Donald Trump's Campaign Responds To The "Heil Trump" Video & Here's Why It's Not Nearly Enough

If you thought the naming of alt-right darling Steve Bannon as Donald Trump's chief strategist was bad enough, think again. Footage has emerged of white nationalists yelling "Heil Trump!" at a National Policy Institute conference. And while Trump's campaign responded to the disturbing video, he didn't do nearly enough. In fact, he reserves his more personal commentary for Saturday Night Live and Hamilton. But considering that the number of hate crimes has increased so much that the New York police have had to form a special hate crimes unit, the president-elect should be doing a lot more to combat division in America than vaguely telling his supporters to "Stop it," during a 60 Minutes interview.

The video in question included a speech by Richard Spencer, who runs the National Policy Institute, an alt-right think tank, and who has in the past called for the "peaceful ethnic cleansing" of the United States. To be fair, Trump's campaign did respond to the video in a statement: "President-elect Trump has continued to denounce racism of any kind and he was elected because he will be a leader for every American. To think otherwise is a complete misrepresentation of the movement that united Americans from all backgrounds."

But it's hard to say Trump is a "leader for every American." The National Policy Institute, known for its white nationalist policies, celebrated his election by proclaiming — in Nazi jargon — "Heil Trump! Heil our people!" Most disappointingly, Trump didn't use specific names while denouncing their message. He also didn't bother to post a tweet. (And yes, Spencer was talking about white people when he said "our people.")

The Atlantic on YouTube

Trump's denouncement of this video pales in comparison to his tweets condemning a comedy television show and a theater production for being "biased" against him and "rude" to his Vice President Mike Pence. Newsflash: the election is over, so you can't ask Saturday Night Live for "equal time." And Pence himself said he wasn't offended by the Hamilton cast's message, which, by the way, was about working on behalf of all Americans.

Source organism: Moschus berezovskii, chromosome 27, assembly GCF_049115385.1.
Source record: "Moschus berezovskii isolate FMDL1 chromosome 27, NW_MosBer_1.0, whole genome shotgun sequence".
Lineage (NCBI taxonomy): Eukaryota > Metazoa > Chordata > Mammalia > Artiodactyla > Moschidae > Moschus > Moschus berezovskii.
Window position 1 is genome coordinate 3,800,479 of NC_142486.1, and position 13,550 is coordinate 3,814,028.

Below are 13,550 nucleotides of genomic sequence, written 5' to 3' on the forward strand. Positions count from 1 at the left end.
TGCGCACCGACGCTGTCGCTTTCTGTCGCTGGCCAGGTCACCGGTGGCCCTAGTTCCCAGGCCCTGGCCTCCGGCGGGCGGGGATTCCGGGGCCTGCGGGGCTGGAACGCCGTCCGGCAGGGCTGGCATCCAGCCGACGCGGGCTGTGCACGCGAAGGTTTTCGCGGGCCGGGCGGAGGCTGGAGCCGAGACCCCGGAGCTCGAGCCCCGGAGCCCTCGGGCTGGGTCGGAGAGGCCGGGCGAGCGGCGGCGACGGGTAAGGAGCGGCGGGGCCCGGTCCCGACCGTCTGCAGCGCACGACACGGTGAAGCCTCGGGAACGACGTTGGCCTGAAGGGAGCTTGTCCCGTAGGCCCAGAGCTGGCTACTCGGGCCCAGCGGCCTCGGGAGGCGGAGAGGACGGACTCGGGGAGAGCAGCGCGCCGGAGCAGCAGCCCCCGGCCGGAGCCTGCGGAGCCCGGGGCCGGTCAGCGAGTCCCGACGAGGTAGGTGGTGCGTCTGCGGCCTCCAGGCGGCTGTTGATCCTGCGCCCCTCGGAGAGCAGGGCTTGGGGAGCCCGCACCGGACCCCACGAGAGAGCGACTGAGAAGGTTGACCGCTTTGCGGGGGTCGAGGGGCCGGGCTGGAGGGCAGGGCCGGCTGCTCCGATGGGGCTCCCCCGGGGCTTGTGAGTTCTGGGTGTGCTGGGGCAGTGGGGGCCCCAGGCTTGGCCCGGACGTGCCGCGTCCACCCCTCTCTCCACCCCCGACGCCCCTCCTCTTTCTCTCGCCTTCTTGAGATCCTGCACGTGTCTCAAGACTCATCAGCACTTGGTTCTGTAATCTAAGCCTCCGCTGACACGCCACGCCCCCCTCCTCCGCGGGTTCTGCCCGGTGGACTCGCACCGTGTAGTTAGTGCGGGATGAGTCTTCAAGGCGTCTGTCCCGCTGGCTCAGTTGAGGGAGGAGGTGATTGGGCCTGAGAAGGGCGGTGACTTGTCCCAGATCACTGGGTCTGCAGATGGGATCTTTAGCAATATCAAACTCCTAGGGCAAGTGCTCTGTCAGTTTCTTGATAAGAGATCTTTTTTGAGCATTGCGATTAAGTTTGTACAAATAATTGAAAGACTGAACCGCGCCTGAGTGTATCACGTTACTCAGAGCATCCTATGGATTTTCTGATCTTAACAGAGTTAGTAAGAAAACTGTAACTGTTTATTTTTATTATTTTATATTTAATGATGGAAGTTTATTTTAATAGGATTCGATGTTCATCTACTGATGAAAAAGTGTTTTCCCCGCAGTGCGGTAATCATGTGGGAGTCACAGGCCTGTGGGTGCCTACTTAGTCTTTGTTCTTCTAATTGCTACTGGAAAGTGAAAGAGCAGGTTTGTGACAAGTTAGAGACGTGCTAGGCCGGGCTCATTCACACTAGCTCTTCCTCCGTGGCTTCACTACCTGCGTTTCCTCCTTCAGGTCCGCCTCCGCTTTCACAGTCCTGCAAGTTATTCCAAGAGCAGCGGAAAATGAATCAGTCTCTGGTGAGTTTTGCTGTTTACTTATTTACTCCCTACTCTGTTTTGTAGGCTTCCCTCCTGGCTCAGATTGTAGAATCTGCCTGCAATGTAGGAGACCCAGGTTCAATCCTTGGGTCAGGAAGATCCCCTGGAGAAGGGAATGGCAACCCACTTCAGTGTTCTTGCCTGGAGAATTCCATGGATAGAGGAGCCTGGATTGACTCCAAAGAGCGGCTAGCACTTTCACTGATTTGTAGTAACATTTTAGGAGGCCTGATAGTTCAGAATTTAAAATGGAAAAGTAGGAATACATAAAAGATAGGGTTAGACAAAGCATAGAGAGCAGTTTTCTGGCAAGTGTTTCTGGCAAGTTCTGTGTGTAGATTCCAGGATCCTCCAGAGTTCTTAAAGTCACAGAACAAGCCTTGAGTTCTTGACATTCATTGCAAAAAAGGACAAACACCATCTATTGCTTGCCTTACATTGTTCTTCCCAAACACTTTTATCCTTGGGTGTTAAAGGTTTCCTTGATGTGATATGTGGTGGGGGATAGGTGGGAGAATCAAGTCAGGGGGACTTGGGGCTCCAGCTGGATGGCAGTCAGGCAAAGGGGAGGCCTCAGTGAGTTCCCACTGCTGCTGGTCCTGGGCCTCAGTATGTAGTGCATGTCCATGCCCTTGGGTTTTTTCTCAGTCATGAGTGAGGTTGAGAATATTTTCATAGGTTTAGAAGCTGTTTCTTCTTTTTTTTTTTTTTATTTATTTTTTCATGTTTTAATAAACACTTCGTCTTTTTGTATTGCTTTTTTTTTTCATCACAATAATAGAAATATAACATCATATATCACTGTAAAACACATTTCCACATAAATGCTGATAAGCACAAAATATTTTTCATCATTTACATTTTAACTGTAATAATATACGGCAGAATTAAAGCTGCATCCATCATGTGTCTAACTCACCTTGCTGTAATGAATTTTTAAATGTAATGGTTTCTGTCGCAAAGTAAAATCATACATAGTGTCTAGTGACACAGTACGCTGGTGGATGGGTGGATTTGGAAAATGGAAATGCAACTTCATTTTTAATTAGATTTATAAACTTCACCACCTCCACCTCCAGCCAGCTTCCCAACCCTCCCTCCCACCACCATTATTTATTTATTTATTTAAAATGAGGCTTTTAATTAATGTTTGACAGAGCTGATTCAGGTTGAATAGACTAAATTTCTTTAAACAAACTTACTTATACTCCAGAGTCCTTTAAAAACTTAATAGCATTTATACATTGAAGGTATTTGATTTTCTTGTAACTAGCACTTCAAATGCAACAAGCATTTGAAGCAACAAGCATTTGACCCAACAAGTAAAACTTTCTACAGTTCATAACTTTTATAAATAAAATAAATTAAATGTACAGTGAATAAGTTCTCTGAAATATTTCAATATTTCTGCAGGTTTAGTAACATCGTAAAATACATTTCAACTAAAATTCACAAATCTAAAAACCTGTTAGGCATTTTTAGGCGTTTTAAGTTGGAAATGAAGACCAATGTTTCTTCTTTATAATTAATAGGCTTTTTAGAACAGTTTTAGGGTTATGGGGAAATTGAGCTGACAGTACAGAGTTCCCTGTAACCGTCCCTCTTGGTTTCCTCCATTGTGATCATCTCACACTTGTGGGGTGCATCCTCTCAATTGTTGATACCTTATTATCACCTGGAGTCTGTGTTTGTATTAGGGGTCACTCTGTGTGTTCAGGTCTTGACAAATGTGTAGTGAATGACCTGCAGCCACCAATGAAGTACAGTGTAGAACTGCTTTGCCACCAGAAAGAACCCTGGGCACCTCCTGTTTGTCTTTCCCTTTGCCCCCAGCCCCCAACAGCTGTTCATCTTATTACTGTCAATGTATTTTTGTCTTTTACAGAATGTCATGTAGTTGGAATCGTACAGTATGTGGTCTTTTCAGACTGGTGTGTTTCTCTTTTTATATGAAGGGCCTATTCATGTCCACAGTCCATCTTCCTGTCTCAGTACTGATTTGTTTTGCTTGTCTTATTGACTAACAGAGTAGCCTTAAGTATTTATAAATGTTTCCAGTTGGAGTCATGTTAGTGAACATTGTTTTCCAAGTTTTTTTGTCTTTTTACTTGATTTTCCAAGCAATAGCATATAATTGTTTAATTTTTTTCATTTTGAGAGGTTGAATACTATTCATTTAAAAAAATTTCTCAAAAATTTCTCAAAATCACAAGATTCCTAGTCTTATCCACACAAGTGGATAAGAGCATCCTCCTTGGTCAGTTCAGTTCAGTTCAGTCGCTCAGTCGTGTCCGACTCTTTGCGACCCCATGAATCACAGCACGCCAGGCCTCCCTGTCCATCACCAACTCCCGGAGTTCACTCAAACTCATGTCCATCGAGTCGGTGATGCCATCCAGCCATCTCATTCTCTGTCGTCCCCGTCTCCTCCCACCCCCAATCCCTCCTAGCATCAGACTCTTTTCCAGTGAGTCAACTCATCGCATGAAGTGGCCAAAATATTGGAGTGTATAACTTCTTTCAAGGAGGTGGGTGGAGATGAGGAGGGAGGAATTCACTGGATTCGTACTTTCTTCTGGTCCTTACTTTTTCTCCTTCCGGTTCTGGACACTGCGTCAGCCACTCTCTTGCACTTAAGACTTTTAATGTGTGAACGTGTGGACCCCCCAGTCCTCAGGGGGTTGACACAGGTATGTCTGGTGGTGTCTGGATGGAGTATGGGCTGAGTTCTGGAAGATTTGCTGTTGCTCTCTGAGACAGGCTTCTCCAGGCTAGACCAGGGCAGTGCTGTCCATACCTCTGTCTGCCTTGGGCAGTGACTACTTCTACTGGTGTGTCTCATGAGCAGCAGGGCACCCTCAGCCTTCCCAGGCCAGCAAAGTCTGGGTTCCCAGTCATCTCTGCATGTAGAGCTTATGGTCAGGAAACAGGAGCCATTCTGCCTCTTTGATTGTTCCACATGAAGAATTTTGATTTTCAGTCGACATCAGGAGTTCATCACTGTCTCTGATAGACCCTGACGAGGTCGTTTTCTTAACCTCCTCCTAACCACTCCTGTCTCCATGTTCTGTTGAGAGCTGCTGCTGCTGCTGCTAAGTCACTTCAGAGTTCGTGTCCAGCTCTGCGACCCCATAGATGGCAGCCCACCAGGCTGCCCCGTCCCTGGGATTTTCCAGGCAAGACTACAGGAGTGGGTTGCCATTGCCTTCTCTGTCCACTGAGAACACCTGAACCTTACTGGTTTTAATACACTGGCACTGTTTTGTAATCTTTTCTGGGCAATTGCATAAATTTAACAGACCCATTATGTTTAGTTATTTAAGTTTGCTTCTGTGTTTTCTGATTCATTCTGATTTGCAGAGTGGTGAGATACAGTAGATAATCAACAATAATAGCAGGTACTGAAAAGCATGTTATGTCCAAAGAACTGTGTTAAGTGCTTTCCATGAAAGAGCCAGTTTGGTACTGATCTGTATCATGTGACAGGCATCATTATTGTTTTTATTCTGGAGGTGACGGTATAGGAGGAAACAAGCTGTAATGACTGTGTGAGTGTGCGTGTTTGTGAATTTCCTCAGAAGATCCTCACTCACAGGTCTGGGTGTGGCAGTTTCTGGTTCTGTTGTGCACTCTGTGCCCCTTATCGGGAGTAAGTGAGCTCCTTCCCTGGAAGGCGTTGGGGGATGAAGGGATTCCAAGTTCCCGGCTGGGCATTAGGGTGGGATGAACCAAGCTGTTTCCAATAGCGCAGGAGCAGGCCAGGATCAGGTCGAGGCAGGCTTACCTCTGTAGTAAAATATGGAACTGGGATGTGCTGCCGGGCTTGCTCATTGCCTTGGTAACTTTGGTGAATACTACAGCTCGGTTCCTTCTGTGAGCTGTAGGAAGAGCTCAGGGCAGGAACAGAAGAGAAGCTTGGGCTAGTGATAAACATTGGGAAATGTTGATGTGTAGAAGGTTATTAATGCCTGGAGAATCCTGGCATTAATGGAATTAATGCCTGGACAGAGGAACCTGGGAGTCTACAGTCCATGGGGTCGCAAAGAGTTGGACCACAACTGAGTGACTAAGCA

Trump is a frequent Twitter user, and is known for expressing opinions through social media. But while he was quick to attack the "biased" media, Trump didn't utter a peep when Spencer clearly expressed divisive sentiments. "America was until this past generation a white country, designed for ourselves and our posterity," Spencer said, to Nazi salutes. "It is our creation, it is our inheritance, and it belongs to us." I don't know how racism and xenophobia can be expressed more clearly.

According to Trump's former campaign manager Kellyanne Conway, Trump has already addressed hate crimes. "He has addressed it many times. ... He's told people to cut it out," Conway said, according to POLITICO. "He said that on 60 Minutes in front of 32 million people. And he has said that he'll be the president of all Americans." But if the "Whites Only" signs, swastikas, and chants of "White power!" in school hallways are any indicator, the white nationalist sentiments of Spencer's speech are already being expressed around the country. If Trump truly wants to "make America great again for everyone," then he should consider the negative impact white nationalism has on people of color in America. Maybe start by laying off Hamilton and laying more heavily into the Ku Klux Klan.